The extent of shell reduction varies between coleoids. The internal shell of a cuttlefish, although somewhat reduced in comparison to that of the early belemnoids, retains air spaces and continues to function in buoyancy control. In squid, by contrast, all that is left of the shell is a flat, cartilaginous 'pen', and in octopods it has disappeared completely. Squid are pelagic animals, and having lost their built-in float they are forced to maintain their buoyancy through biochemical tricks, such as retaining lightweight ammonia in their tissues in place of heavier ions. Their advantage over cuttlefish, however, is that they can colonise the deep oceans, where the pressure would cause a gas-filled shell to implode. Some deep-water squid grow to gigantic sizes, but their size alone cannot explain the trend towards reduction of the shell, since there are fossil examples of cephalopods with substantial shells that nonetheless managed to grow to monstrous proportions, such as the two-metre wide ammonite Pachydiscus and the straight-shelled, five-metre nautiloid Endoceras.
In many aspects of their anatomy and behaviour, the most advanced cephalopods are the octopods (Octopus and its relatives), and in this group the shell has been lost completely. Octopi have largely reverted to a benthic existence, where buoyancy is unnecessary, and the flexible, shell-less nature of their bodies allows them to squeeze into extremely tight crevices in pursuit of prey.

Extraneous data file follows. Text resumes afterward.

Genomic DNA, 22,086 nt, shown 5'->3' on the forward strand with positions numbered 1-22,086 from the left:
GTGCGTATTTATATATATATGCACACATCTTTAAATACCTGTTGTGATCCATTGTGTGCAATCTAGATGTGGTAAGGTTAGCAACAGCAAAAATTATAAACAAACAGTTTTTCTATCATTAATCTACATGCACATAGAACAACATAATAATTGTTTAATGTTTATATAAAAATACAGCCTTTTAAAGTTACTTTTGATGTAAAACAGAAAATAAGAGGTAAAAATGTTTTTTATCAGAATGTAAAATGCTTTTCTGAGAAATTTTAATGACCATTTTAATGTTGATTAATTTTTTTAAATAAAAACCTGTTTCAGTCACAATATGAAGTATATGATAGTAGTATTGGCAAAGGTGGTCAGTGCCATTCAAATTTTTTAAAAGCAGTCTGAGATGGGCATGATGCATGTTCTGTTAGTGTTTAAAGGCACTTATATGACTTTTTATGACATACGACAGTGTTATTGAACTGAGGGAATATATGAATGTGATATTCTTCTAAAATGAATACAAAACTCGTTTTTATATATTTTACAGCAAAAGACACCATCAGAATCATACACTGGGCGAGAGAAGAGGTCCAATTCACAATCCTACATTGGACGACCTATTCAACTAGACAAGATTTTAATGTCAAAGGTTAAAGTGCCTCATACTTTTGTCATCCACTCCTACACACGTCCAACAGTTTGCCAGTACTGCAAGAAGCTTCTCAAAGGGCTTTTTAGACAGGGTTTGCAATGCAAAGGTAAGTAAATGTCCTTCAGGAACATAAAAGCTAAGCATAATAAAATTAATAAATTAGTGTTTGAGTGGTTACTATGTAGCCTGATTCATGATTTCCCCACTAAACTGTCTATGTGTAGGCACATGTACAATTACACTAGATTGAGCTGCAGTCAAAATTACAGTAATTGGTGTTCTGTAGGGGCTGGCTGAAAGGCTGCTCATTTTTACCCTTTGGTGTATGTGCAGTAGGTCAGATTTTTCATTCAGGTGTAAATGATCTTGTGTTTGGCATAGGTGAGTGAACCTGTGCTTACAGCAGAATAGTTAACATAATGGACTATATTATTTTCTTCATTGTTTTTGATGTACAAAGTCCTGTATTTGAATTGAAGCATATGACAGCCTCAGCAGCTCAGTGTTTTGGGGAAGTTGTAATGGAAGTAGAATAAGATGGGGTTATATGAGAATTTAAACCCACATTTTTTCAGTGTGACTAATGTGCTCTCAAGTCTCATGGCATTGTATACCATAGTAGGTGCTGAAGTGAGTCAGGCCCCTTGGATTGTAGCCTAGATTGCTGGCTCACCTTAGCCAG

Shell loss and reduction has occurred in several separate groups of molluscs, occupying diverse niches in diverse habitats, so it is perhaps not surprising that the trait has no single, straightforward explanation. The many possible benefits of shell loss include weight reduction (in pelagic sea slugs), coping with mineral deficiency (in land slugs), streamlining (in swimming or burrowing species), an ability to crawl into tight spaces (in slugs and octopi), a more distensible body (in forms that eat large prey or swim by jet propulsion), and the exposure of the skin to the outside world (permitting the development of fins, colour-changing chromatophores, or even photosynthesis). Many shell-less molluscs have adapted to their nakedness by evolving novel features that carry out the functions previously performed by the shell (or by organs in the mantle cavity underneath). Thus, cephalopods have lightweight tissues for buoyancy, land slugs have water-conserving habits, many sea slugs have developed secondary gills for gas exchange, and different molluscs have come up with a range of means to defend themselves against predators, including poisons and camouflage.
Evolutionary biology teaches us that there is no one perfect body design: a feature that suits one lifestyle may not suit another. The global success of the molluscs must therefore be attributed both to their ability to grow a protective shell, and to their ability to lose that shell when circumstances demand.
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This was originally written as a university biology essay